The author page used to be part of the site, until they redesigned it and optimized that feature out of the layout. Not very brilliant.

    I was planning on sending a bunch of stuff their way when they first announced their plans and opened their doors. Since then, I’ve not been impressed with their conduct or business acumen. They’re on my avoid list.

  5. Alan Morgan
    Apr 15, 2007 @ 12:13:21

    Looking around… I found this:

    Not sure if it’s still current, given that it’s not actually linked in the site navigation, but it used to be.

  6. Angie
    Apr 15, 2007 @ 12:31:32

    I'm sorry- I won't publish with an epublisher that does not regularly use FictionWise as part of their business practice. FictionWise is simply too big to ignore in this small market; the impact is too great.

    You may want to reconsider this, Alan. Yes, Fictionwise is big, but when you consider that they try to essentially force some publishers into contracts with them, taking well over half of the book profits (keeping in mind they’re only the retailer, they didn’t write, edit, format or publish the book, they simply sell it) making it essentially impossible for the publisher to do so unless the author will accept a drastically reduced rate of royalties, it’s probably not the best idea to simply say you won’t deal with a publisher who doesn’t deal with Fictionwise. Samhain doesn’t deal with Fictionwise at this time. Our books are available to them via Lightening Source, just as they are for every other retailer out there, but Fictionwise has chosen not to carry more than a few titles, instead trying to tie us into a financially impossible contract. Hopefully this will change in the future as we’d love to have our books available there, but it’s not financially feasible at this time.

    So, using us as an example, are you really saying that you’d not be interested in dealing with Samhain, ever, because our books aren’t available at Fictionwise, despite the fact that we have solid print and marketing plans, and distribution in brick and mortar stores that’s growing every day? It seems to me that there’s more to a publisher than just whether they deal with Fictionwise or not–things like sales numbers, marketing plans, quality of the books, editor/author relationships and so much more.

    My point is, things are not always what they seem to be on the surface and there might be an excellent reason for publishers not doing something. Reasons that might not be immediately apparent to authors and readers, who are unaware of the intricacies of dealing with the publishing/retail side of things. Fictionwise is not the be all and end all and I think it’s impulsive to say that whether or not a publisher deals with them is the deal-breaker for you.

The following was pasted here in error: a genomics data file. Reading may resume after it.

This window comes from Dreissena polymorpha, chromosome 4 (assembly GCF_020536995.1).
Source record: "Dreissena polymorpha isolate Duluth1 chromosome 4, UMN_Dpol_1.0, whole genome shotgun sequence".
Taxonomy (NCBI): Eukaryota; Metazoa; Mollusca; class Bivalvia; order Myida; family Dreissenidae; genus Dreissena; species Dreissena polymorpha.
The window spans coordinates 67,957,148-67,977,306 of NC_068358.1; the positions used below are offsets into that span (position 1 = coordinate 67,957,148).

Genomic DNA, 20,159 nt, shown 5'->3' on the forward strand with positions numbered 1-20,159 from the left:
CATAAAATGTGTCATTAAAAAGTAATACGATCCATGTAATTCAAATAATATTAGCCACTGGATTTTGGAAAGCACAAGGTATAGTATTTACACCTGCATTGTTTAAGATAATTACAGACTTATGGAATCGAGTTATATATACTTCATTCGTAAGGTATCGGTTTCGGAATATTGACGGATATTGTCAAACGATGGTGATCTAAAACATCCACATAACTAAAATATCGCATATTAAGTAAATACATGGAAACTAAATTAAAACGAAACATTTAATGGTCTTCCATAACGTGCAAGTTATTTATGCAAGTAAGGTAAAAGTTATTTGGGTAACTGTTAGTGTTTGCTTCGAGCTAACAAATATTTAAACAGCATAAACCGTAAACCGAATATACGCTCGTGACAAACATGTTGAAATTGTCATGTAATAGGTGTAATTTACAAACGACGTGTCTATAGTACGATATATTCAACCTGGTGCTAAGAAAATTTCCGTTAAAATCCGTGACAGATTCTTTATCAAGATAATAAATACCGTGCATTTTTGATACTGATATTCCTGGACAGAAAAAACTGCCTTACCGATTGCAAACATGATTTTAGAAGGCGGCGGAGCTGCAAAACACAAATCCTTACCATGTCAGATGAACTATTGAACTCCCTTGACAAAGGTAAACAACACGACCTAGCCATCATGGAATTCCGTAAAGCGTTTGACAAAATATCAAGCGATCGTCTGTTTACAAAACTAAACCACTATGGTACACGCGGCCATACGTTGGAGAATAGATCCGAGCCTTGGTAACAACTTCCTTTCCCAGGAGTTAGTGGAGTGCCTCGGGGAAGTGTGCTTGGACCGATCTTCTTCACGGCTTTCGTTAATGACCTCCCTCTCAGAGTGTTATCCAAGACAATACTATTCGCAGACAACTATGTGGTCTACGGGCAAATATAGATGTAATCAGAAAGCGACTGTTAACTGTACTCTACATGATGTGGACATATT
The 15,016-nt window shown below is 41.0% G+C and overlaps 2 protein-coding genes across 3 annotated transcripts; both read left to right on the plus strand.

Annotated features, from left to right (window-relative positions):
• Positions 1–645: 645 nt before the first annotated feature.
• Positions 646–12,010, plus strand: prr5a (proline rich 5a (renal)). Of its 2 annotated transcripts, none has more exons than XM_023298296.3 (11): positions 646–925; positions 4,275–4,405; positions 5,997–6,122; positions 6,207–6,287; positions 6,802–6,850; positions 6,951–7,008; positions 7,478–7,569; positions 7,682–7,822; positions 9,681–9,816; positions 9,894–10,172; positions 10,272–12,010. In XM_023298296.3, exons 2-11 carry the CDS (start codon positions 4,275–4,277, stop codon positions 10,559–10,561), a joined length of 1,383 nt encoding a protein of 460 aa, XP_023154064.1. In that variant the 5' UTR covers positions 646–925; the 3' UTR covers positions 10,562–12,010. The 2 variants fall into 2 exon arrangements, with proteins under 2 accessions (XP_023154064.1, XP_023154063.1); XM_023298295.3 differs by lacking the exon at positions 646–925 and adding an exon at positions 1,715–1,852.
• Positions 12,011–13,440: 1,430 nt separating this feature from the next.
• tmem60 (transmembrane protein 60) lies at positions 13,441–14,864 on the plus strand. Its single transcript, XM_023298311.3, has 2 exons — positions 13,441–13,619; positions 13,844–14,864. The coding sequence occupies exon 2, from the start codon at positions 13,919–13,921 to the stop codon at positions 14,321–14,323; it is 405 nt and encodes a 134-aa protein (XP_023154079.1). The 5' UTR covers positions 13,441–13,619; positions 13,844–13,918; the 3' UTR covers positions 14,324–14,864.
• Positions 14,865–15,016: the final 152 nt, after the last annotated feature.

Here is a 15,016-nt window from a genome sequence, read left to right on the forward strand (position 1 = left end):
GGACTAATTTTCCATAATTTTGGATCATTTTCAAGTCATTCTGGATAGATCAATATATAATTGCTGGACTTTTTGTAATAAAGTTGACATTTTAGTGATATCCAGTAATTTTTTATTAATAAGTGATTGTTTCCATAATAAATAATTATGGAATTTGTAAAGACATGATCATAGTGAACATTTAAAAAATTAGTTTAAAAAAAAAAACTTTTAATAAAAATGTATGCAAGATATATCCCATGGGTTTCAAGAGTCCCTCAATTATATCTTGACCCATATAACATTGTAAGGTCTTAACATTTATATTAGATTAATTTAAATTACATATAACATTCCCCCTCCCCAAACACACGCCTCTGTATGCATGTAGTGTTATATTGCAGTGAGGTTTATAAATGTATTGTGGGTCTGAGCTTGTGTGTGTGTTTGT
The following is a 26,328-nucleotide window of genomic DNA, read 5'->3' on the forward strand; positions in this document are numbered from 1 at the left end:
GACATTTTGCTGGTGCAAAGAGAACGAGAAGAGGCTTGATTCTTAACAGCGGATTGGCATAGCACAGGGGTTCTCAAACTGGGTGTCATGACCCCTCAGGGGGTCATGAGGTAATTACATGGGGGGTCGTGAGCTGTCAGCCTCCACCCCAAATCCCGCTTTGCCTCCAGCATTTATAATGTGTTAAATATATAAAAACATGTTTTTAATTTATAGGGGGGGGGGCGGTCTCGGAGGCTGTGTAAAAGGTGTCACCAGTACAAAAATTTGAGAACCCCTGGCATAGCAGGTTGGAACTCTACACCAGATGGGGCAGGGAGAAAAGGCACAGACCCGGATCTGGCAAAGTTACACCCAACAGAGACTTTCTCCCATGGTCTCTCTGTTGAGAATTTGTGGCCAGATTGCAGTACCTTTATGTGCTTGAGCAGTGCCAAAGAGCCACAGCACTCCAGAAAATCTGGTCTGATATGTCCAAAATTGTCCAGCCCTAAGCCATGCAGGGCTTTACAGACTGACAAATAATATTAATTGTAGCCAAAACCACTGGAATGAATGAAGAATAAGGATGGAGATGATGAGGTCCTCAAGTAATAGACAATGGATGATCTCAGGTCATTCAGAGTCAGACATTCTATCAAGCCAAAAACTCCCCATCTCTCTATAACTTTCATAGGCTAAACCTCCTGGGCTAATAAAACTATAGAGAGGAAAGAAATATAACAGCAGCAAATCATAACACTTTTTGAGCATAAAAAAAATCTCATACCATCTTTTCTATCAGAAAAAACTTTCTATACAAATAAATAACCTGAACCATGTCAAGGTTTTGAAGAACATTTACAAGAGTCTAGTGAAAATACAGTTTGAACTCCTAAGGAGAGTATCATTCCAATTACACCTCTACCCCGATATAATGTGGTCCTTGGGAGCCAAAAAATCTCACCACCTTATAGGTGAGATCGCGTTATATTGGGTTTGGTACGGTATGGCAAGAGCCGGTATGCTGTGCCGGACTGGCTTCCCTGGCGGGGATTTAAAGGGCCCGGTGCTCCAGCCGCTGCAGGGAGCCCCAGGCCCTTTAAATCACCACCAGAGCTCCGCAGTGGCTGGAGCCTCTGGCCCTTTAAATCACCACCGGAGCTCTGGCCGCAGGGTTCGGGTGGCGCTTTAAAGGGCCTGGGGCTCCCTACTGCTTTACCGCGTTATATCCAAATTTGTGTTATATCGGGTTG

7. Sarah McCarty
    Apr 15, 2007 @ 12:42:19


    As an author, I would not be impressed by a publishing house’s participation in Fictionwise. They have a very unfriendly, unrealistic pricing structure for a middle man. IMO, there are better ways of spending dollars to get increased traffic and customer awareness. . I would be much more interested in the publisher having a good website, an excellent customer friendly shopping cart complete with gift certificates and wish lists, good covers, and a demonstrated marketing plan (more sophisticated than relying on authors promoting their own books) that is designed to make their publsihing house known in the greater romance reading community.

  8. Alan Morgan
    Apr 15, 2007 @ 13:10:07

    Angie: Perhaps I should have clarified a bit further– an electronic-only publisher, which I do not count Samhain as. I’ve been very impressed with Samhain, and indeed, consider you high on my list to submit to if I have something that I think will work best for both of us.

    Cobblestone always said that they were never entering the print business. That may be changing now, I don’t know, but it’s a little too hard to ignore the market share of the current iTunes of the eBook marketplace.

    I don’t necessarily like FictionWise, from what everyone’s said about how their rates work. I’ve entertained the idea of launching a similar service and undercutting their prices– but then realized that I’d mainly be dealing with contracts all day long if I did so. Not my preferred choice, given that I’m a coder and a writer.

    Most ebooks sell a large portion of their copies near their release date. Further spikes down the line are usually tied to some major publicity event– a review from the Ja(y)nes, Ms. Giggles, and especially hitting FictionWise. FictionWise is also a good way for authors to keep selling backlist books; you may have sold them to several different publishers but if the reader can purchase them all in one location, they will snap them up.

    I’ve heard some of the figures of the sales spikes of books hitting FW and I have to say… when it’s equal or greater than the initial sales directly from the publisher, that’s pretty significant.

  9. Angie
    Apr 15, 2007 @ 13:21:32

    Alan, I appreciate the kind words for Samhain but my point was a bit more broad than just us :) Sales at Fictionwise can be good, though not every book sells well at Fictionwise so even still, making that a deal breaker seems rash–but let me stress, some publishers are placed in a position of taking a huge hit on any type of profit (read: zero to almost zero) and dramatically decreased royalties for authors to be able to get on Fictionwise. So again I say, don’t judge even Cobblestone based on that unless you’re completely sure of why they’ve done what they’ve done. You might be ruling out an excellent publisher!

    As an aside, there’s a newer ebook retailer, All Romance Ebooks, whose owners are working very hard to draw in customers and get their name out. As the name implies, they deal in romance or books with romantic elements and I think they have a wonderful future if they continue to show the same commitment they have.

  10. bam
    Apr 15, 2007 @ 14:22:00

    Come on, Jayne… even I don’t touch those! It’d be like shooting a fish in a cup!

  11. Jayne
    Apr 15, 2007 @ 14:33:54